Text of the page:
Noticing stone in the dark: narrating past, place and materiality in an abandoned subterranean quarry
Luke Bennett (Sheffield Hallam University, UK)
This paper will explore the ways in which meaning is brought to a quarried void in southern England. Until its closure in the 1920s the site had been a source of fine building stone for over 2,000 years, that rock quarried in turn by Romans, Anglo Saxons, Normans and subsequent generations. The site is now a small scale tourist attraction, with enthusiastic local guides taking visitors below ground and into the emptiness of the evacuated strata. According to a guide's deft narration of the pasts of this site this place is rich with history and yet it is also a place at which there is nothing to see. This is a tour of a void, the only meaning here is that cast into this stone-framed emptiness by the interpreters of this place. This presentation will examine the narrative and performative practices by which a sense of the labour and lives once lived here are summoned, and also how a sense of the materiality of this place is necessarily also framed and presented. In doing so the analysis will consider – after Samuel (1977) and Strangleman (2013) - the motivations of post-industrial homage at sites of former (hard) labour, and the sense in which historical-materialist and neo-materialist (and posthuman) accounts of the physicality of our world and our relationship to it collide in such places.

Stone Films
Rose Ferraby (University of Exeter)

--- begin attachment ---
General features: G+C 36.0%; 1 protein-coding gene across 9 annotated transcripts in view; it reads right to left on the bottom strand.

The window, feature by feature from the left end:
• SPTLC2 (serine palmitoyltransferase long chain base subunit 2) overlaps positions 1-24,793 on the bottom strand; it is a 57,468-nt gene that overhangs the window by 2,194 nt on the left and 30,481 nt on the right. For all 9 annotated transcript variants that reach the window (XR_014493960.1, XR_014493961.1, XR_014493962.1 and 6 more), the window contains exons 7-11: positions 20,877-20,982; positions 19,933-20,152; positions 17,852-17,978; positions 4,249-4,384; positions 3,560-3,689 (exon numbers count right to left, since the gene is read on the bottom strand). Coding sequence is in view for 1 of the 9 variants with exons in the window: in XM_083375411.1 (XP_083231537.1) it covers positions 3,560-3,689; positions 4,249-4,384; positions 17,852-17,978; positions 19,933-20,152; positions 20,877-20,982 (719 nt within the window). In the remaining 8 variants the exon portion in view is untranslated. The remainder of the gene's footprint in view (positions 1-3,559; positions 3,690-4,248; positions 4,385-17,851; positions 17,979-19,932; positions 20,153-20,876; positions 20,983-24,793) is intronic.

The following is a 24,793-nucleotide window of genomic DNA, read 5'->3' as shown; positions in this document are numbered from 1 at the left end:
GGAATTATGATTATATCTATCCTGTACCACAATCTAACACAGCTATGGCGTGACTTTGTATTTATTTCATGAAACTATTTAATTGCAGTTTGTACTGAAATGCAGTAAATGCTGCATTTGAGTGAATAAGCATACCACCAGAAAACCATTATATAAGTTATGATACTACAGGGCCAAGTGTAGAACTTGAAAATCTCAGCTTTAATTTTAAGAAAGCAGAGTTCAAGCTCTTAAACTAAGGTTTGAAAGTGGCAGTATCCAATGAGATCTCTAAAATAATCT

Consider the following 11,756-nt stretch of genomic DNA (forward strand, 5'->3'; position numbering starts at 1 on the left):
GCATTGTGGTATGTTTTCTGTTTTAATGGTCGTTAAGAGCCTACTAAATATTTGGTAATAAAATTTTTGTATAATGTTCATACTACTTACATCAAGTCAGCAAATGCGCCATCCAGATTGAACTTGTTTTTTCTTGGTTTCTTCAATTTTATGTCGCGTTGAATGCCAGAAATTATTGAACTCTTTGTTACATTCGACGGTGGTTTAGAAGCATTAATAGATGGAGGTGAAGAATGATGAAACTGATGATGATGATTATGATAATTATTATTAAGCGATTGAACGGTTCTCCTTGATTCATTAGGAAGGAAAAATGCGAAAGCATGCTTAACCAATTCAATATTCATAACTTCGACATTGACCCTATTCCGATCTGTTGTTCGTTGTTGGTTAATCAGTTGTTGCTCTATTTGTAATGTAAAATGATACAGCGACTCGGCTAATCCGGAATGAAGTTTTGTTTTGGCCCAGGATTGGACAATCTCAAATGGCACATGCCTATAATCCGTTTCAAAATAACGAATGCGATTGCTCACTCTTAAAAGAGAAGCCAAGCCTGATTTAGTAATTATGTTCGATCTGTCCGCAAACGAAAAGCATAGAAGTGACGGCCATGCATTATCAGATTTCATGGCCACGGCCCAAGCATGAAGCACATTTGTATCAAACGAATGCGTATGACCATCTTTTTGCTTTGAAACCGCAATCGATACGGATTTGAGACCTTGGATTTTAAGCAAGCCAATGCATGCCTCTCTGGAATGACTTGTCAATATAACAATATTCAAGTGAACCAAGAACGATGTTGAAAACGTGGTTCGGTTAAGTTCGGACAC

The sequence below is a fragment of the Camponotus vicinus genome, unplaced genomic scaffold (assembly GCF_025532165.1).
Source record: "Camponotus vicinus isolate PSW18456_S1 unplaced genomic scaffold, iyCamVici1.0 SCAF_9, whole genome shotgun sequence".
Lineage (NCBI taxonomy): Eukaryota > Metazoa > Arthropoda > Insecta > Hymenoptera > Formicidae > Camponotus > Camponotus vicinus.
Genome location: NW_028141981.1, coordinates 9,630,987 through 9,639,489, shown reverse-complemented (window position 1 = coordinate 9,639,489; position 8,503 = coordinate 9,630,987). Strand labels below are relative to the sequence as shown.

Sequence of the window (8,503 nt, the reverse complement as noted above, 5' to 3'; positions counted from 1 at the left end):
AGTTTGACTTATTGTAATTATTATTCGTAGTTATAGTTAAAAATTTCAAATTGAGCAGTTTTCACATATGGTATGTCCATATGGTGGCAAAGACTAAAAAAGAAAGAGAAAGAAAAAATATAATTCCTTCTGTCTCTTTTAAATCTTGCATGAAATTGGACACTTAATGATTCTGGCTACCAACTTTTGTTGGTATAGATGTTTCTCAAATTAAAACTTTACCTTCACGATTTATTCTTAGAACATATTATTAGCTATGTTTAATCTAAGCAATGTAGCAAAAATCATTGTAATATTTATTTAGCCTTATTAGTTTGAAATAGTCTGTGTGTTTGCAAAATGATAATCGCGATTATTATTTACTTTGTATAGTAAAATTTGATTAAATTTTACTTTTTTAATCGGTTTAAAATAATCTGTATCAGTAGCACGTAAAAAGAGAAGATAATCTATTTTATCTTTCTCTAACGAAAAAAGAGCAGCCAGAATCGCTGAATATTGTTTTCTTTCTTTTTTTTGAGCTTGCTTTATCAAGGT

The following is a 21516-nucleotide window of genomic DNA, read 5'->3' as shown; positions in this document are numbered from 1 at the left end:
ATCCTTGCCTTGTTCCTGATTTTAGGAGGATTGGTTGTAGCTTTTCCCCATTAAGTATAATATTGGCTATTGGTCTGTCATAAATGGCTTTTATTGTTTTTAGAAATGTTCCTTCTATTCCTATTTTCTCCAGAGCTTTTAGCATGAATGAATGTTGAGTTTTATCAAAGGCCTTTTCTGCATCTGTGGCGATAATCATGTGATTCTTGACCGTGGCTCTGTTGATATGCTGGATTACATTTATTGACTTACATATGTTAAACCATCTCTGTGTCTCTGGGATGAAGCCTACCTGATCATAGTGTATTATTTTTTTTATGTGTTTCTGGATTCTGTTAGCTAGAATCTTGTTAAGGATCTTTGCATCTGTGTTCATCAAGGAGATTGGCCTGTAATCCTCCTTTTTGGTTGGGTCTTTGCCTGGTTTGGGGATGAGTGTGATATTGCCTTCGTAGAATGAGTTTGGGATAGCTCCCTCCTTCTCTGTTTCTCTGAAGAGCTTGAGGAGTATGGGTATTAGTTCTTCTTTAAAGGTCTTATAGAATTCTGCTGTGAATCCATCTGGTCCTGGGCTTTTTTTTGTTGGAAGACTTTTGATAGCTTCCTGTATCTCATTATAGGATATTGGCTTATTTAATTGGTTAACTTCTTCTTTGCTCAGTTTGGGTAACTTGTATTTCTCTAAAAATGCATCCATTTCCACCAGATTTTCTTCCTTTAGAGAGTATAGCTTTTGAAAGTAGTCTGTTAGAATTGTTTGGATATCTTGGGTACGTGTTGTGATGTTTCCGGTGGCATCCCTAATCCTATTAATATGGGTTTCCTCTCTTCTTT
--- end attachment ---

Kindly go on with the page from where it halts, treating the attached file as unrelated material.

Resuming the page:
David Anthony Paton (University of Exeter, UK)
TBC
Iconoclasm and the racial politics of rocks and stones
Ben Pitcher (University of Westminster, UK)
Recent interdisciplinary work on 'the Anthropocene' has brought about ways of rethinking the relationships between human and non-human phenomena. Providing a ground for the belated recognition that 'the racial is not a natural category' (Goldberg, 2015: 103), anthropocenic approaches to race allow us to think through a new set of scales, rhythms and temporalities. The objective of this paper is to explore what an engagement with geological artefacts can teach us about the way we think about race in the contemporary world. Inverting the diverse claims that culture makes over rocks and stones in practices of racial formation, this paper sets out to give voice to lithic material as a more-than-human agency in the politics of race, exploring its potential to challenge and reconfigure our understanding of culture and identity.
In particular, this paper will centre on the recent iconoclastic defacement and destruction of ancient stone artefacts by representatives of ISIL in Northern Iraq. Acknowledging the power such practices have in reinforcing racialized and 'civilizational' distinctions between (Islamophobic) 'Western' and (Islamist) 'Islamic' positions, it elaborates a materialist phenomenology that troubles such geopolitical border-work. Iconoclasm facilitates a radically transformative engagement with ancient artefacts, opening them up to fresh human and posthuman temporalities. Such anthropocenic perspectives provide wider opportunities to reflect on the role, status and potential of rocks and stones as repositories of race, identity and difference.